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>> jon: see you in 5 minutes. >> heather: this dashcam video shedding some light on tiger woods dui arrest. the newly released a video showing the golfer failing a sobriety test. woods is saying alcohol is not involved and test results are giving some credence to his claims. >> as of that mug shot wasn't embarrassing enough, tiger woods facing another round of shame proving just how incoherent the golf pro was when he was found and pulled over the side of the road. here is what he looked and sounded like after cops woke him up and then they did a field sobriety test. let's just say he didn't pass. >> recite the entire english alphabet and a slow manner. to understand the instructions?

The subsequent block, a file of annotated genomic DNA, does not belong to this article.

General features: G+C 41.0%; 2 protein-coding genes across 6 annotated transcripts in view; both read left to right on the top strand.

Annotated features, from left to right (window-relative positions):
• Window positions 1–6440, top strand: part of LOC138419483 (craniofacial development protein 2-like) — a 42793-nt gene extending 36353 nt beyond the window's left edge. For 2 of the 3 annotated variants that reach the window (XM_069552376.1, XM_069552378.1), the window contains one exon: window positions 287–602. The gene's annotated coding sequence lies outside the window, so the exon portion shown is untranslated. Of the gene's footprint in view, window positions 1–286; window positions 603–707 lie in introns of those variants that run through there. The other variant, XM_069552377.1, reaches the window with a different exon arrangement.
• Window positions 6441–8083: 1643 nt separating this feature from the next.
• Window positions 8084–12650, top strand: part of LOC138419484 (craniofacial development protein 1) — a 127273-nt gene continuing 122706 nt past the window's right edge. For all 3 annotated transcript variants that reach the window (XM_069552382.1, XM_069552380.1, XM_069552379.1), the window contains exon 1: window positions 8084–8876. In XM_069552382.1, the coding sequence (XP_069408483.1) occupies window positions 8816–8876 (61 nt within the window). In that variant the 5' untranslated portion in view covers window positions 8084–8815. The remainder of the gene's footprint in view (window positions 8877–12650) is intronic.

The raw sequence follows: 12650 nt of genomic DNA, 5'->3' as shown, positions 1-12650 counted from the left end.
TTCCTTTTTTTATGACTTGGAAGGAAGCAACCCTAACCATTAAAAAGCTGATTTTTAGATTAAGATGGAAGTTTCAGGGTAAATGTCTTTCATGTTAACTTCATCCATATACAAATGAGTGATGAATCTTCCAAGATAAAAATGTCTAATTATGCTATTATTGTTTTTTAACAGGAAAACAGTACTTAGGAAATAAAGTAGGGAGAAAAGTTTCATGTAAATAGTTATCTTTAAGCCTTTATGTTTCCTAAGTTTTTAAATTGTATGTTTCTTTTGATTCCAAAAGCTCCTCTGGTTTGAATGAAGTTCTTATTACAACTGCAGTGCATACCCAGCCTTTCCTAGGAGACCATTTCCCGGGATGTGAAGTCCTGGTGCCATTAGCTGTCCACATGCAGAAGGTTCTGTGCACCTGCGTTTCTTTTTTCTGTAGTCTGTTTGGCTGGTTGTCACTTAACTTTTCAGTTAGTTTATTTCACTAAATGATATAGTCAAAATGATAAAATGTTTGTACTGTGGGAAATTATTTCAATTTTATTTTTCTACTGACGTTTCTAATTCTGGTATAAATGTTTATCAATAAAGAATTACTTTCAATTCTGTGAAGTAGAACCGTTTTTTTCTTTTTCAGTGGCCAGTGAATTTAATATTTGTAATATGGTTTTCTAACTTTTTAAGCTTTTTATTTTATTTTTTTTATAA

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were the instructions? >> not to sing the national anthem backwards. >> okay. >> you can see him here trying to walk a straight line. although woods wasn't driving at the time, he was arrested on suspicion of driving under the influence. hrg denied on monday. while he did apologize, he also says he was not drunk. he said i want the public to know that alcohol was not involved. what happened was an unexpected reaction to prescribed medication. i didn't rise the mix of medication affect me so strongly. in the affidavit, police described him as externally slow ends slurred. here he is asked to say the alphabet. he told police he had been